A Brief History of the Shasta Historical Society

May Southern was the first president of the Shasta Historical Society in 1930.

Recognizing a need to obtain, preserve, and perpetuate the history of Shasta County and its citizens, a group of 16 people formed the “Trails of ’49” on January 18, 1930. In March of the same year the name was changed to Shasta Historical Society.

With the assistance of the Shasta County Board of Supervisors, the newly formed organization started collecting interviews of then-living pioneers to be used in a pageant written by Society president May Southern. About 8,000 people gathered at Shasta on June 8, 1930 for the pageant.

During the 1940s, the Shasta Historical Society purchased several lots in Shasta and then presented them to the State of California for the creation of a historic monument. The goal was to restore the former courthouse and establish a pioneer museum and park. The goal was successful and both the museum and park are still in operation today.

Mabel Frisbie stands in front of a historic monument dedicated by Shasta Historical Society at the Shasta State Park for the 1950 Centennial Celebration.

Other notable projects of the Society were the placement of more than twenty historical markers, acquisition of the Reading Adobe site (transferred in later years to the County of Shasta), the moving and restoration of the old Igo School, and assisting in the purchase and microfilming of a complete file of issues of The Shasta Courier, a newspaper founded in Shasta on March 13, 1852. Copies of these microfilms are now at Shasta College and the Shasta County Library. Shasta Historical Society has also published an annual book called The Covered Wagon since 1943. It’s filled with short articles of Shasta County’s history and its people, written by various individuals who share a love and pride of our county.

The Igo School, late 1960s, before it was moved to the Shasta Fairgrounds and restored.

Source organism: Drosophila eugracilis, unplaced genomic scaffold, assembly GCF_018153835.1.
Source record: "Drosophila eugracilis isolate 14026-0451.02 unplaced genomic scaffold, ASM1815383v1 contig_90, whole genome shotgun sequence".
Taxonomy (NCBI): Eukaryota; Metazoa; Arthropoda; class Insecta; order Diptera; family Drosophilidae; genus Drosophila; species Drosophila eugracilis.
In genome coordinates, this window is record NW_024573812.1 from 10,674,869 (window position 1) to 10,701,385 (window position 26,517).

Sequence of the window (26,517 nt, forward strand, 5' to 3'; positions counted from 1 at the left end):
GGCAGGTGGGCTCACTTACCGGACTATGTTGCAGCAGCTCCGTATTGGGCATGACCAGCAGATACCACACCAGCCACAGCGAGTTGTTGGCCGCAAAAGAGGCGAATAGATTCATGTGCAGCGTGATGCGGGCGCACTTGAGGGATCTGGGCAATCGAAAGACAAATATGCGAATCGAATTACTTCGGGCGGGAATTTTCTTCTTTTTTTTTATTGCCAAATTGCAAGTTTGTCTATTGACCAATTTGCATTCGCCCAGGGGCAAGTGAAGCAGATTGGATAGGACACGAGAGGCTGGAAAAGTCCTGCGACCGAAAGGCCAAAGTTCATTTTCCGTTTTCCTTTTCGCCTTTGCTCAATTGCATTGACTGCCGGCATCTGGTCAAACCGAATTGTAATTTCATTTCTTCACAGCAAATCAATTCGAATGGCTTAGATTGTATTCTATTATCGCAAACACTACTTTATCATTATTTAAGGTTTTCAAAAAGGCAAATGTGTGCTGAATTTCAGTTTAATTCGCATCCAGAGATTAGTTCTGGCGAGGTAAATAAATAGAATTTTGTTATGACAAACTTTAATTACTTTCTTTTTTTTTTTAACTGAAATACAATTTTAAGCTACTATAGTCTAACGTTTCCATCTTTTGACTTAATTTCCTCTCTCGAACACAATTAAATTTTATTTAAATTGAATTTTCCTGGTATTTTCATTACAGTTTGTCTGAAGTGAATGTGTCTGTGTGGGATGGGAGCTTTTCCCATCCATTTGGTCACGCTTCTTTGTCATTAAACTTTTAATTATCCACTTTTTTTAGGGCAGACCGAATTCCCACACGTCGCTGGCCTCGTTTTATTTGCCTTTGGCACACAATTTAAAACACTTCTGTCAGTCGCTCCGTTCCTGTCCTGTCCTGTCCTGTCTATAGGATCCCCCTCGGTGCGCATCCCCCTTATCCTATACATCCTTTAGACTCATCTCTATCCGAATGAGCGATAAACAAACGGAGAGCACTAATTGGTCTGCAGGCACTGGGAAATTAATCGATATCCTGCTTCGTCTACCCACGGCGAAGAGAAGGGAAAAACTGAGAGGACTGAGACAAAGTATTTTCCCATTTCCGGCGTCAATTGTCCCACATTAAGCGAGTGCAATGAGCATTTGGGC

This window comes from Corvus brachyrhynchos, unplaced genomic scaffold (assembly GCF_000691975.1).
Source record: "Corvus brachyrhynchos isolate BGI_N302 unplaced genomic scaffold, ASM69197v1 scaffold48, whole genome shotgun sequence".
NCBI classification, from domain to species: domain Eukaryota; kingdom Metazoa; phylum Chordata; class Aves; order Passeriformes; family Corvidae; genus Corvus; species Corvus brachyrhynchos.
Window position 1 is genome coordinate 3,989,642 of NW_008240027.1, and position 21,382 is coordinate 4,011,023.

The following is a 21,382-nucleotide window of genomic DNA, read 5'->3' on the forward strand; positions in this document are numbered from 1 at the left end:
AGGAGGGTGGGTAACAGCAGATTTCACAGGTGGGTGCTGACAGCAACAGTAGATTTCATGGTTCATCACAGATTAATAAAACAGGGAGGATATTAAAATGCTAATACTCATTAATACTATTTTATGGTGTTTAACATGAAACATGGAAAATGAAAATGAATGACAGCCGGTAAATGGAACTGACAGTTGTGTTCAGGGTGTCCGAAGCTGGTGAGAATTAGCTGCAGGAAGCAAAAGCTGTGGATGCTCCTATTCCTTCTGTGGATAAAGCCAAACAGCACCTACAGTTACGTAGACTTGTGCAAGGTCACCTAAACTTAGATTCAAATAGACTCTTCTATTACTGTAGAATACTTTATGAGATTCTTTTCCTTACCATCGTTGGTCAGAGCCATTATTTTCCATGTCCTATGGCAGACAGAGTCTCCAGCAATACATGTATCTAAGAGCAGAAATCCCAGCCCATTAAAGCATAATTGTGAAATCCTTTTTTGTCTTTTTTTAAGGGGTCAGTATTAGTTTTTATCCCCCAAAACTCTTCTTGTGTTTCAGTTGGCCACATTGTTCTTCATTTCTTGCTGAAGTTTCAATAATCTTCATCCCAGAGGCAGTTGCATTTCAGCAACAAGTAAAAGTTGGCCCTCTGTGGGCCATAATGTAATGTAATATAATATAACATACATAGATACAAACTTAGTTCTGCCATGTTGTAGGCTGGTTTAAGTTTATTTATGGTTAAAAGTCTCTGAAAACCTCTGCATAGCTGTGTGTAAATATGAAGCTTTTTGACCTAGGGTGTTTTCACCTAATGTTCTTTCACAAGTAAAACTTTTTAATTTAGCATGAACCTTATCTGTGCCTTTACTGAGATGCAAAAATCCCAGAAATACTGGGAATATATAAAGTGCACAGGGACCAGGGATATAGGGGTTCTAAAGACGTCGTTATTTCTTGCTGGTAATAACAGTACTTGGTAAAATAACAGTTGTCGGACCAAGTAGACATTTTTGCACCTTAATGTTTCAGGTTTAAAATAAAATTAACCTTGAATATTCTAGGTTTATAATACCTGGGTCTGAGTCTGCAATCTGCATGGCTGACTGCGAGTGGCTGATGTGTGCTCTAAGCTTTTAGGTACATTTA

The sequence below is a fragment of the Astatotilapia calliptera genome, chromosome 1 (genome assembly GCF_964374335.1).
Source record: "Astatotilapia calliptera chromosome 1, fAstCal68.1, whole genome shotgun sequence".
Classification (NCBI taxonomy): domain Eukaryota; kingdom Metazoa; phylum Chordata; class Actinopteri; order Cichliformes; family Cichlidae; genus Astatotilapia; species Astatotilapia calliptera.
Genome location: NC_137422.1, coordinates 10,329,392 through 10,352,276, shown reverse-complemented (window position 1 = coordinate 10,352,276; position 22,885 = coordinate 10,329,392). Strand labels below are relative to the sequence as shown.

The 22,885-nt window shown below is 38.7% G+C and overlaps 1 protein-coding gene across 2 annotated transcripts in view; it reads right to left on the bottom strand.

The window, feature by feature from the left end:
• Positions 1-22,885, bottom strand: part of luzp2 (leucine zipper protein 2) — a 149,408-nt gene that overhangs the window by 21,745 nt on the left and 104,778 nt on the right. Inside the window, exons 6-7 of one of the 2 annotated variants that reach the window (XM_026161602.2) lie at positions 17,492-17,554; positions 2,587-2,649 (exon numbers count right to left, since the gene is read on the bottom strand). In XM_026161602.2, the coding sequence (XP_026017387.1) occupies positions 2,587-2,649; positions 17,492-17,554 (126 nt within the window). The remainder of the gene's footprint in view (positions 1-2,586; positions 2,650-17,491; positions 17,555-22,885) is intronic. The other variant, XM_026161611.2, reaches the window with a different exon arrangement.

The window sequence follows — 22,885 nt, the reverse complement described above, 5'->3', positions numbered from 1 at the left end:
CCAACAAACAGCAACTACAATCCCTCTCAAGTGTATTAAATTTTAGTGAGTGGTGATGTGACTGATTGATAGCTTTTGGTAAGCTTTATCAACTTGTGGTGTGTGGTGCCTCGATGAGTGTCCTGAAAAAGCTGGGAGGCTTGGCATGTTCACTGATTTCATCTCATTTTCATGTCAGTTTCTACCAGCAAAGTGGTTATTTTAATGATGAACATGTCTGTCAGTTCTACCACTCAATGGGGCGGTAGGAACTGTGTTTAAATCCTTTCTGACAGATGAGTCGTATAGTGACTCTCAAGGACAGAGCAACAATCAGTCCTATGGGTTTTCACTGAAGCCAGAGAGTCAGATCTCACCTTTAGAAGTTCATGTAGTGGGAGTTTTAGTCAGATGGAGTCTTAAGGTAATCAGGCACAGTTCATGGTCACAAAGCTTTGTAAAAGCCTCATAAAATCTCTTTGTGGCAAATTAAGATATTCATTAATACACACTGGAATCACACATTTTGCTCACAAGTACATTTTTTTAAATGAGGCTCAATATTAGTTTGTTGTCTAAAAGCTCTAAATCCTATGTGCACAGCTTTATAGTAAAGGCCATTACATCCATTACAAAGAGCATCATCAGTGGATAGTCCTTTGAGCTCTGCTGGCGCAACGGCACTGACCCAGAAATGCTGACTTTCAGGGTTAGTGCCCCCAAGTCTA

Up until 1998, the Shasta Historical Society didn’t really have a permanent home. In the early years, the Society held its monthly meetings in the Chamber of Commerce rooms next to the Carnegie Library. In 1961, a new library building was being constructed and that left the Carnegie library vacant. Shasta Historical Society went to the Redding City Council with an appeal for them to dedicate the empty building as a museum. Unfortunately, the Redding City Council denied the request and the building was eventually torn down. Then, in 1963, the Shasta Historical Society moved into a small house known as the Carter house in the city park just west of the municipal pool. 

It truly was a small house, and eventually the Society was moved into a building a few hundred feet away from the Carter house that was specifically built to be a museum.  The Society shared its space in both buildings with the Redding Museum of Art and History. In the late 1990s, the Redding Museum of Art and History was going in a new direction that evolved into Turtle Bay Exploration Park.

Desiring to keep its own identity and to stay non-profit, the Society knew it was time to move yet again. Due to the generosity of our benefactor Carlos Alzueta, our former president Jack Beale moved forward with purchasing a more permanent home for Shasta Historical Society.

Shasta Historical Society located at 1449 Market. Photo taken in 2009.

The Shasta Historical Society currently resides in the former downtown mall area at 1449 Market Street. While the locations have changed over the years, the purpose of the Society hasn’t. We still collect, preserve and promote history for the enjoyment and education of generations to come.

It never ceases to amaze me when a person steps into our building and says something along the lines of “I never knew you guys were here” or “I didn’t know Redding had a historical society.” When I’ve asked them how long they’ve lived here, more often than not I find they’ve been here almost all of their lives. I wonder how that’s possible?